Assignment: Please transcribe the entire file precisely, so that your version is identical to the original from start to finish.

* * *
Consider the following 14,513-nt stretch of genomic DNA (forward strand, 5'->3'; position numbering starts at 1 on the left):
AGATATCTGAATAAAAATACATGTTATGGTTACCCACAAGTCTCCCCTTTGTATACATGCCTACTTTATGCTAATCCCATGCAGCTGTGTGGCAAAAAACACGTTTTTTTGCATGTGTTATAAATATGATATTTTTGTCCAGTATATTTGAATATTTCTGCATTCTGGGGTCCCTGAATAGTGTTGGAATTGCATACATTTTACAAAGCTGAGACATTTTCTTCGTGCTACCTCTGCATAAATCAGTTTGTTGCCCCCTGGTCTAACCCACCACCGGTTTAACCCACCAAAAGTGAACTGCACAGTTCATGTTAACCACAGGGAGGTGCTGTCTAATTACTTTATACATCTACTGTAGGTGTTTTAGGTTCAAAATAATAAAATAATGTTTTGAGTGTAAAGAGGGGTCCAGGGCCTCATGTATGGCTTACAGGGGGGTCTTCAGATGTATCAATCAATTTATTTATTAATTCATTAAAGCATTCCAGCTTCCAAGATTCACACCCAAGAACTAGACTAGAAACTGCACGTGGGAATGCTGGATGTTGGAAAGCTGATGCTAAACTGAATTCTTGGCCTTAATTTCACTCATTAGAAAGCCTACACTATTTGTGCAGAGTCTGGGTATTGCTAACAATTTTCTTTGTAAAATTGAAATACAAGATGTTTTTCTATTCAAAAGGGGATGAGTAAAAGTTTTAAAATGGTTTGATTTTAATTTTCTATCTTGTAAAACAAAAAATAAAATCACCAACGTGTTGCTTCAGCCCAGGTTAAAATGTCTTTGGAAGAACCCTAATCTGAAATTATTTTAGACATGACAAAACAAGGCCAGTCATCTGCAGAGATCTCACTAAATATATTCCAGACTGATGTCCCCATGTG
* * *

Consider the following 14,513-nt stretch of genomic DNA (forward strand, 5'->3'; position numbering starts at 1 on the left):
AGATATCTGAATAAAAATACATGTTATGGTTACCCACAAGTCTCCCCTTTGTATACATGCCTACTTTATGCTAATCCCATGCAGCTGTGTGGCAAAAAACACGTTTTTTTGCATGTGTTATAAATATGATATTTTTGTCCAGTATATTTGAATATTTCTGCATTCTGGGGTCCCTGAATAGTGTTGGAATTGCATACATTTTACAAAGCTGAGACATTTTCTTCGTGCTACCTCTGCATAAATCAGTTTGTTGCCCCCTGGTCTAACCCACCACCGGTTTAACCCACCAAAAGTGAACTGCACAGTTCATGTTAACCACAGGGAGGTGCTGTCTAATTACTTTATACATCTACTGTAGGTGTTTTAGGTTCAAAATAATAAAATAATGTTTTGAGTGTAAAGAGGGGTCCAGGGCCTCATGTATGGCTTACAGGGGGGTCTTCAGATGTATCAATCAATTTATTTATTAATTCATTAAAGCATTCCAGCTTCCAAGATTCACACCCAAGAACTAGACTAGAAACTGCACGTGGGAATGCTGGATGTTGGAAAGCTGATGCTAAACTGAATTCTTGGCCTTAATTTCACTCATTAGAAAGCCTACACTATTTGTGCAGAGTCTGGGTATTGCTAACAATTTTCTTTGTAAAATTGAAATACAAGATGTTTTTCTATTCAAAAGGGGATGAGTAAAAGTTTTAAAATGGTTTGATTTTAATTTTCTATCTTGTAAAACAAAAAATAAAATCACCAACGTGTTGCTTCAGCCCAGGTTAAAATGTCTTTGGAAGAACCCTAATCTGAAATTATTTTAGACATGACAAAACAAGGCCAGTCATCTGCAGAGATCTCACTAAATATATTCCAGACTGATGTCCCCATGTG